Leona Huggins told her story of abuse to a symposium at the University of St. Michael’s College on the University of Toronto campus. Photo by Michael Swan

Abuse victim looks for a Church that ‘tries to shed the wall’

By 
  • March 20, 2019

Leona Huggins keeps telling her story — even though it’s unpleasant and she’s tired of talking about it. 

She and two other victims kicked off a day of discussion at St. Michael’s College about the Church’s sad history of sexual abuse and coverups by telling their personal stories. 

“I don’t want to keep telling my story, but…” she said.

Her message to an audience of theologians began with a message of peace from the victim community.

“We are not your enemies,” she said. “We all have a great devotion. We just can’t practice it in a Church that isn’t willing to stand with us.”

Huggins spoke at the February abuse summit in the Vatican before the Pope, cardinals and presidents of the world’s bishops’ conferences. She recounted a Catholic childhood stolen by Oblate Fr. Jack McCann, and the price she paid as an adult for trying to tell her Church what its priest had done.

The first time she went public, she lost her job as a 27-year-old Catholic teacher in Vancouver. She was accused of attacking the Church and called angry. She was pressured to settle her case and signed a non-disclosure agreement. 

McCann eventually served 10 months in prison in 1992. But the charming, guitar-playing, worldly-wise McCann kept turning up in Catholic parishes and schools. It ended in 2011 when the media revealed that McCann, then serving at a parish in Ottawa’s east end, was a convicted pedophile and that the archdiocese had withheld the information even from McCann’s pastor.

As a little girl, Huggins loved Church. She learned to read by following the Mass in her mother’s St. Joseph Missal. She loved dressing up in shiny shoes and dresses. She loved the music — a love that survived her experience with McCann and led to a Bachelor of Music degree.

Though it has not always been easy, she’s never left the Church. She’s a member of the Archdiocese of Vancouver’s case review committee — a group of victims, canon lawyers and others formed last year by Archbishop Michael Miller after the Pennsylvania Grand Jury report came out. Miller asked them to examine Vancouver’s history of clerical sex abuse and produce a report later this year.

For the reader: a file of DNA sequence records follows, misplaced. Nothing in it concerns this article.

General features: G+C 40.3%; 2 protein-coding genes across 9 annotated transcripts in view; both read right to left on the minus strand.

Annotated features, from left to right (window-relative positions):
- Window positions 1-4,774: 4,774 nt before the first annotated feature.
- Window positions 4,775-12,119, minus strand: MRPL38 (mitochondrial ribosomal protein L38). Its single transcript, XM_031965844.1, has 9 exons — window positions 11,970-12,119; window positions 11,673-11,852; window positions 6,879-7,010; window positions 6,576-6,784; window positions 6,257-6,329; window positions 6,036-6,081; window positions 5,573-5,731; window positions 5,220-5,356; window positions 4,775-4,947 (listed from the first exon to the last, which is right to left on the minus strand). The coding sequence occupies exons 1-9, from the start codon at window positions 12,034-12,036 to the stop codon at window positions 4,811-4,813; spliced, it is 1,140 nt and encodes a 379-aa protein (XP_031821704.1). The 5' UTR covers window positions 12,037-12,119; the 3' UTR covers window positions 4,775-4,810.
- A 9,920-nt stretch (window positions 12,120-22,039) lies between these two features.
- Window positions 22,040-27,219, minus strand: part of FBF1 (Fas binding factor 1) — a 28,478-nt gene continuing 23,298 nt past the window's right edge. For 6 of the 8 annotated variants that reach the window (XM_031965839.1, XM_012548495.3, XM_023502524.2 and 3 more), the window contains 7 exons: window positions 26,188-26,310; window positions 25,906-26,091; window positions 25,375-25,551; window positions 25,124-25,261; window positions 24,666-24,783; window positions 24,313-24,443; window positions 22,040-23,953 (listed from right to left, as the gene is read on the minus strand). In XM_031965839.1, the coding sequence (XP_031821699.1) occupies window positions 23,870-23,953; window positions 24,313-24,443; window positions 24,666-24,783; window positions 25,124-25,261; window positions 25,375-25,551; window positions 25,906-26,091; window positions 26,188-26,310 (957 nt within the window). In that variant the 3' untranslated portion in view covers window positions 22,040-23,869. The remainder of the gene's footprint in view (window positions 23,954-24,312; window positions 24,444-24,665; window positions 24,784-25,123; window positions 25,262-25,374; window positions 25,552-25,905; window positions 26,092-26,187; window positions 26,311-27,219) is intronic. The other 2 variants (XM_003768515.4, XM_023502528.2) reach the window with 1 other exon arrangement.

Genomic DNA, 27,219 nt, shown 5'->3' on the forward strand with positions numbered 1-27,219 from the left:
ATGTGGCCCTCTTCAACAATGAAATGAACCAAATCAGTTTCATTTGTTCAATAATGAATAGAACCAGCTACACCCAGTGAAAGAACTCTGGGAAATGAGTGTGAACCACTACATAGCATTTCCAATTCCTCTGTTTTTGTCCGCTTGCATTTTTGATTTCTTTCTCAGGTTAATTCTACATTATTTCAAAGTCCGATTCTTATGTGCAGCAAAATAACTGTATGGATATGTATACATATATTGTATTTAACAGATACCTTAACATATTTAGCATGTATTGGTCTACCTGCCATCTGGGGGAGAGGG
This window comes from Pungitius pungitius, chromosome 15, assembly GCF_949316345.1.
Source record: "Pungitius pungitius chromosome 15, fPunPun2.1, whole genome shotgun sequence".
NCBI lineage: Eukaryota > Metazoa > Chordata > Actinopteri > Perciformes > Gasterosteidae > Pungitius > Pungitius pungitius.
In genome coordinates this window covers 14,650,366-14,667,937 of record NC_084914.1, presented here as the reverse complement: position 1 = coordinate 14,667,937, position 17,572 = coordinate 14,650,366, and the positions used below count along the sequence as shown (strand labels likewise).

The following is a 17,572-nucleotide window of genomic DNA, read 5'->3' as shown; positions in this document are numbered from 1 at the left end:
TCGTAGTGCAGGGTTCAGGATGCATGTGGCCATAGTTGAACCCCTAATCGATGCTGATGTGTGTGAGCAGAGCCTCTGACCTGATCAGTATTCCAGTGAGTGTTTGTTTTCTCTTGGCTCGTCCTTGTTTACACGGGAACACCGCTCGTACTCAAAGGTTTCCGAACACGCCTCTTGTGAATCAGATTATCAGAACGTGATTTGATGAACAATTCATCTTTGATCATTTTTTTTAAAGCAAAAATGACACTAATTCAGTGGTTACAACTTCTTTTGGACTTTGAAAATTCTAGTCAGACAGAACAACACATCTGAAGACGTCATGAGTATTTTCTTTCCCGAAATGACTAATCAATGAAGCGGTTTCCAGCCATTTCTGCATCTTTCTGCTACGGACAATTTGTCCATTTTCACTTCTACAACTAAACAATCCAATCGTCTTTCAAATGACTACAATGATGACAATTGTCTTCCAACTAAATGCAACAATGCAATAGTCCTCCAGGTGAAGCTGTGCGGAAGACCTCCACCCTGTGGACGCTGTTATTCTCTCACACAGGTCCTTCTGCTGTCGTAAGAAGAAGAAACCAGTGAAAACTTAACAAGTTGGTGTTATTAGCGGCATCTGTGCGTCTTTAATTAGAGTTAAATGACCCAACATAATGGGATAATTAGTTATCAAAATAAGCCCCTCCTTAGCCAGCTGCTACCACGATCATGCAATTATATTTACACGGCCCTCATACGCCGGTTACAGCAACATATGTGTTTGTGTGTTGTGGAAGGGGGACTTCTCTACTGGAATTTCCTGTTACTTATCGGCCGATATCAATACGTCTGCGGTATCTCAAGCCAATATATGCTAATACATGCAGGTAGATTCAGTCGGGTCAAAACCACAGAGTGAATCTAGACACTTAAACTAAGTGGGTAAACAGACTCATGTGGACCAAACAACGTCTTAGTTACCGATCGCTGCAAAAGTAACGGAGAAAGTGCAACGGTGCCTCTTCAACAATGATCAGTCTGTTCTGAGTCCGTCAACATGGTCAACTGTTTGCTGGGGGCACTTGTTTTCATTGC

Huggins is also a member of SNAP, the Survivor’s Network of those Abused by Priests.

“We’re not going to have a perfect, purified Church,” Huggins told The Catholic Register. “But maybe we can have a Church that tries to be real, tries to shed the wall it has created to protect itself.”

When McCann arrived at Huggins’ Vancouver parish in 1974, his history of abuse was already known to bishops and Oblate superiors, according to Huggins. But the Church kept his “proclivities” sealed in secret files.

“He had already preyed. He already had victims before he came to our Church,” she said. “My 12-year-old self had no chance.”

She doesn’t blame parishioners.

“Predators groom communities,” she said. “Is my mother culpable for allowing me to spend time with Jack McCann? No.”

But lay Catholics today have a duty “to understand the problem,” she said. Understanding has to lead to action.

“It has to change,” Huggins said. “It absolutely has to change. We can’t continue to accept … that it’s just sin and goodness and we’re trying to find the balance between.”


Support The Catholic Register

Unlike many other news websites, The Catholic Register has never charged readers for access to the news and information on our site. We want to keep our award-winning journalism as widely available as possible. But we need your help.

For more than 125 years, The Register has been a trusted source of faith based journalism. By making even a small donation you help ensure our future as an important voice in the Catholic Church. If you support the mission of Catholic journalism, please donate today. Thank you. 

Comments (0)

There are no comments posted here yet

Leave your comments

  1. Posting comment as a guest. Sign up or login to your account.
Attachments (0 / 3)
Share Your Location

Support The Catholic Register

Unlike many other news websites, The Catholic Register has never charged readers for access to the news and information on our site. We want to keep our award-winning journalism as widely available as possible. But we need your help.

For more than 125 years, The Register has been a trusted source of faith based journalism. By making even a small donation you help ensure our future as an important voice in the Catholic Church. If you support the mission of Catholic journalism, please donate today. Thank you. 


Comment

ProLifeWashington

Herman Goodden: No signs of defeat on path of resistance 

Though my legs and lower vertebrae sympathetically throbbed at the prospect of spending another 16 out of 24 sleep-deprived hours...

Faith

Pope's homily

Features

Education

CEW 2019

Catholic Education Week

The Catholic Register celebrates the contributions of Catholic Education.